NS Lookup

Find the nameserver associated with your domain/ sub-domain using this online NS record lookup tool.

What is NS lookup?

A nameserver (NS) lookup is a type of domain name system (DNS) record that’s used to retrieve the server name in which the domain details are stored. It helps to connect the domain name with its internet protocol (IP) in a human-friendly approach. In layman's terms, a DNS record can also be known as the phone book of the internet, with NS being an integral part of it.

Why do we need NS records?

An NS record helps you identify the server in which the IP address of your domain exists. For instance, when a user enters zoho.com in the search bar, the search engine will send a request to the domain name server, which, in return, gives the IP of the domain. With this IP, the browser again makes a request for the website's content and will display it in the browser.

How to perform an NS lookup?

To get the NS record for any domain, type the domain name in the NSlookup tool. The result will give you the hostname and the name server followed by its time-to-live (TTL) record. A typical NS would look like any other domain name, but they help us to reach the website.

Here’s an example of what an NS record looks like:

  • ns-32.yourdomain.com
  • ns.yourdomain.org

What records do NS lookups hold?

DNS records are stored in a repository that has multiple levels of servers, namely local servers, recursive DNS servers, and authoritative DNS servers. When a user hits a domain name, it will first try to locate its IP in the local cache. If the information isn’t available at the local end, it will direct the request to the recursive DNS.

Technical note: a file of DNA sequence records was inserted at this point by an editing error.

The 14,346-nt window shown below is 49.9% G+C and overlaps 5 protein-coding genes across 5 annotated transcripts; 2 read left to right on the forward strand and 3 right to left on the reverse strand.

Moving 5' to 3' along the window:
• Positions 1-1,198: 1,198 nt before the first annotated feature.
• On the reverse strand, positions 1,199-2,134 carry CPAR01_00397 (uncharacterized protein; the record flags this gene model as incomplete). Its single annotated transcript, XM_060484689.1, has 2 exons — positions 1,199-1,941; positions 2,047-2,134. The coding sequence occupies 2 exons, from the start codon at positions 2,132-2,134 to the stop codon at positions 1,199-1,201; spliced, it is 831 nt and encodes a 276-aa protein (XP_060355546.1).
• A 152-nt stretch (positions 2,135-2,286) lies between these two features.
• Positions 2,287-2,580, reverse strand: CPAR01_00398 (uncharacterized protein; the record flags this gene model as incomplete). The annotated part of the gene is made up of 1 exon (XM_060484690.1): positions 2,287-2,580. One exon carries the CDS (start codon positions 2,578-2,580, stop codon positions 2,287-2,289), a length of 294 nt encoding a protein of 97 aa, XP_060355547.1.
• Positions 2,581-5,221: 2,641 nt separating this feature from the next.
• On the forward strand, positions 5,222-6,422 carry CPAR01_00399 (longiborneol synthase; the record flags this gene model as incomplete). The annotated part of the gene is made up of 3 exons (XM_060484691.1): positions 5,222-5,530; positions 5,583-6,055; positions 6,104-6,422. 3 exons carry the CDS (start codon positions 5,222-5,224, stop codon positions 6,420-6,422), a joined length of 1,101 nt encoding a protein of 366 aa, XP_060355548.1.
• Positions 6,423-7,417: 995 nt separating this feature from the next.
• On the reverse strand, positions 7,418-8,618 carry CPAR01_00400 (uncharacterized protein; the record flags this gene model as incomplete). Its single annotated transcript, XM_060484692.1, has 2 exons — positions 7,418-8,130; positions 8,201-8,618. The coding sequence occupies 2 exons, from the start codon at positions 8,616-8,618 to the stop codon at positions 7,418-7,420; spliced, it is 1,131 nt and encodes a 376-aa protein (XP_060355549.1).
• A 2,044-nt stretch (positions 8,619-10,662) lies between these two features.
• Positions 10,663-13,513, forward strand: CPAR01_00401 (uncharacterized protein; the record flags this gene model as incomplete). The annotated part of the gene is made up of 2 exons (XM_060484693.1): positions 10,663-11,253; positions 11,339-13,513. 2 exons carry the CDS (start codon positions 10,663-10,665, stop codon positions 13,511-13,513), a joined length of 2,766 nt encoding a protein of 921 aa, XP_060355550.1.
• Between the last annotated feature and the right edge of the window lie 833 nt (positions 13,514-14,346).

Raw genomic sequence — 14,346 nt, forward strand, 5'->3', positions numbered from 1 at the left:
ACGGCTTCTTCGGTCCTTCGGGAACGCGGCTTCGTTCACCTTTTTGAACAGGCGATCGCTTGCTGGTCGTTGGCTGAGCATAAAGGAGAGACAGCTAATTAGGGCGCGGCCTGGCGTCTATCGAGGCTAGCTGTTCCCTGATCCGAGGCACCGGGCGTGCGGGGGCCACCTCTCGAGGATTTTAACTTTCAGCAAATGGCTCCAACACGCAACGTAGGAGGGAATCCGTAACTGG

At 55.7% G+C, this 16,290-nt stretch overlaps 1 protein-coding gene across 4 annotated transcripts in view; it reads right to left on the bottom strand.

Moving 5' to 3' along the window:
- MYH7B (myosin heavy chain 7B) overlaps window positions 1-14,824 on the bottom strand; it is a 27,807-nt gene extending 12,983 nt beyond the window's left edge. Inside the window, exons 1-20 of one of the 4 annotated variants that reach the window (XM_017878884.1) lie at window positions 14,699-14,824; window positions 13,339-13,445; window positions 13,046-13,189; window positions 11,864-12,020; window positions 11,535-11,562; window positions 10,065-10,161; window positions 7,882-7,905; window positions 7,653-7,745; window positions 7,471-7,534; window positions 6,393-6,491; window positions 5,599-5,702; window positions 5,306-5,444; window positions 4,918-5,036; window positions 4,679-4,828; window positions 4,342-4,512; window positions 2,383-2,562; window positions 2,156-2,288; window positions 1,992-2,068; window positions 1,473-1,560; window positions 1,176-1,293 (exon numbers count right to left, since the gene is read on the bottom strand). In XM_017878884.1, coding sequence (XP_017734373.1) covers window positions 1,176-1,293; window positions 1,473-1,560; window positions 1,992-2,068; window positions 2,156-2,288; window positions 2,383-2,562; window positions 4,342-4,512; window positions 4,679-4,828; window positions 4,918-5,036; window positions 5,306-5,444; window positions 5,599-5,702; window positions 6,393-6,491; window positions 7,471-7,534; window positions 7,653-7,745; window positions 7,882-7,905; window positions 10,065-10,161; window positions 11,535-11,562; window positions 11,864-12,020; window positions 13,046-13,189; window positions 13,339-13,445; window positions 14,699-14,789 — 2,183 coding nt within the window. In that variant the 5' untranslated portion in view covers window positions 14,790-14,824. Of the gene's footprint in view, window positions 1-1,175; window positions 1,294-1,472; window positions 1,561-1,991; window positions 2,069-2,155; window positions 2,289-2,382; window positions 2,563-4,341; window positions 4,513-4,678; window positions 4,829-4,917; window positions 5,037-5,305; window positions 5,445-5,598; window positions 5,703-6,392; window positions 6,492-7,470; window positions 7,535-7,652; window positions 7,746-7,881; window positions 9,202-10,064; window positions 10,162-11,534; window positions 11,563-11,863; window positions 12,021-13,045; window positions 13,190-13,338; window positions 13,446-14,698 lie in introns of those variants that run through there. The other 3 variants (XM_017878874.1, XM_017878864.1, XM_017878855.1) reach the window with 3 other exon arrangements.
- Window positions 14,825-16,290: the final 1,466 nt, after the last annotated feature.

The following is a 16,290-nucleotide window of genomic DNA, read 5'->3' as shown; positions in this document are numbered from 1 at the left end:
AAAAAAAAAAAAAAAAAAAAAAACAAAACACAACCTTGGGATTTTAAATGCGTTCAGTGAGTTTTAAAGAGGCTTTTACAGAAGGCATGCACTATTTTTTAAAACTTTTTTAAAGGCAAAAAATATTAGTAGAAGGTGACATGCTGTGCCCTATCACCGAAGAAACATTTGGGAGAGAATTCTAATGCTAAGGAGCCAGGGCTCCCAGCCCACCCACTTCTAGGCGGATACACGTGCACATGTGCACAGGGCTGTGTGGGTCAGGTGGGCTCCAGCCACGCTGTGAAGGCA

The recursive DNS acts like a host computer and will cache the IP address through a request from an authoritative DNS server. This server doesn't store any DNS records; it will check its cache memory to see if the address record, otherwise known as the A record, of that particular website is present. If not, it will ping another recursive server until it reaches the authoritative DNS server.

If another query is requested for the A record of the same website, it can easily retrieve it from its local end. Generally, these cached records have TTL value—once they expire, the recursive DNS will query for an updated copy of them.

Authoritative DNS servers, on the other hand, stores the DNS records (e.g., MX, TXT, SOA, A, AAAA, etc.). When the server has the A record or the AAAA record for the website that’s been pinged, that server will be the authoritative DNS server for that particular domain. The NS record points out the authoritative server for a domain.

Frequently Asked Questions

  • What is the difference between an A record and an NS record?

    An A record is used to get the IP of a domain whereas an NS record is used to locate where the IP and other DNS-related information are stored. Put more simply, an NS record connects us with the IP address.

  • Is it possible to have more than one NS record for a website?

    Yes, to improve load balancing and divert the traffic, there can be more than one NS record.